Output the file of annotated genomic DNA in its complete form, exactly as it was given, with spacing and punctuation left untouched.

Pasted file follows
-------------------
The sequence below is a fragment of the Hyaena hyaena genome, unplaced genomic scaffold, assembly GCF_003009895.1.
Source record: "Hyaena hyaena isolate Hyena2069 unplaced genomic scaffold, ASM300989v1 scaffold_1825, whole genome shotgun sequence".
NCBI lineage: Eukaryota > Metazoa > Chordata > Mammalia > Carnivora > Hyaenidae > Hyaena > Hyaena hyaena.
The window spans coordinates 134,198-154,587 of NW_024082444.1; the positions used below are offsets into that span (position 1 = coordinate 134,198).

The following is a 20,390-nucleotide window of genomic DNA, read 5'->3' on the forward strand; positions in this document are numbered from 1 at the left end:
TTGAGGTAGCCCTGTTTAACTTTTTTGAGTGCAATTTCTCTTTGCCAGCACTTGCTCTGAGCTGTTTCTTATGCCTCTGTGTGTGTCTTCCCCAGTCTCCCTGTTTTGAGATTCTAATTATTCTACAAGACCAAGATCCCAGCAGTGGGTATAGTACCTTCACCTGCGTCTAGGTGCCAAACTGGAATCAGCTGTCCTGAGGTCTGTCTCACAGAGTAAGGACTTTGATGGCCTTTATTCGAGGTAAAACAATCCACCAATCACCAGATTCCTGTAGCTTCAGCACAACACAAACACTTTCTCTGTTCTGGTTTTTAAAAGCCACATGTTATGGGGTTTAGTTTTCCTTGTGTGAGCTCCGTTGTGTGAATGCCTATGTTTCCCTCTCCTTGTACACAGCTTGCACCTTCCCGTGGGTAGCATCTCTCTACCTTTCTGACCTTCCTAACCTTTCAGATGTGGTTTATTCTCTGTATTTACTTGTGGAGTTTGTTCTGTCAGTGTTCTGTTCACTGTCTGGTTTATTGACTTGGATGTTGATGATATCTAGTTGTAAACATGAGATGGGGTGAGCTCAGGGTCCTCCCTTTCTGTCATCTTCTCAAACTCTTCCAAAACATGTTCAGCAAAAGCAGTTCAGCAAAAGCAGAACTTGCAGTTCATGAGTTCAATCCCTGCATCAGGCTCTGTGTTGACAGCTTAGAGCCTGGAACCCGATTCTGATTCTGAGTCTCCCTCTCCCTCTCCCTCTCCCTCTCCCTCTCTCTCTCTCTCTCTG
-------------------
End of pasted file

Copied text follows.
The sequence below is a fragment of the Hyaena hyaena genome, unplaced genomic scaffold, assembly GCF_003009895.1.
Source record: "Hyaena hyaena isolate Hyena2069 unplaced genomic scaffold, ASM300989v1 scaffold_1825, whole genome shotgun sequence".
NCBI lineage: Eukaryota > Metazoa > Chordata > Mammalia > Carnivora > Hyaenidae > Hyaena > Hyaena hyaena.
The window spans coordinates 134,198-154,587 of NW_024082444.1; the positions used below are offsets into that span (position 1 = coordinate 134,198).

The following is a 20,390-nucleotide window of genomic DNA, read 5'->3' on the forward strand; positions in this document are numbered from 1 at the left end:
TTGAGGTAGCCCTGTTTAACTTTTTTGAGTGCAATTTCTCTTTGCCAGCACTTGCTCTGAGCTGTTTCTTATGCCTCTGTGTGTGTCTTCCCCAGTCTCCCTGTTTTGAGATTCTAATTATTCTACAAGACCAAGATCCCAGCAGTGGGTATAGTACCTTCACCTGCGTCTAGGTGCCAAACTGGAATCAGCTGTCCTGAGGTCTGTCTCACAGAGTAAGGACTTTGATGGCCTTTATTCGAGGTAAAACAATCCACCAATCACCAGATTCCTGTAGCTTCAGCACAACACAAACACTTTCTCTGTTCTGGTTTTTAAAAGCCACATGTTATGGGGTTTAGTTTTCCTTGTGTGAGCTCCGTTGTGTGAATGCCTATGTTTCCCTCTCCTTGTACACAGCTTGCACCTTCCCGTGGGTAGCATCTCTCTACCTTTCTGACCTTCCTAACCTTTCAGATGTGGTTTATTCTCTGTATTTACTTGTGGAGTTTGTTCTGTCAGTGTTCTGTTCACTGTCTGGTTTATTGACTTGGATGTTGATGATATCTAGTTGTAAACATGAGATGGGGTGAGCTCAGGGTCCTCCCTTTCTGTCATCTTCTCAAACTCTTCCAAAACATGTTCAGCAAAAGCAGTTCAGCAAAAGCAGAACTTGCAGTTCATGAGTTCAATCCCTGCATCAGGCTCTGTGTTGACAGCTTAGAGCCTGGAACCCGATTCTGATTCTGAGTCTCCCTCTCCCTCTCCCTCTCCCTCTCCCTCTCTCTCTCTCTCTCTG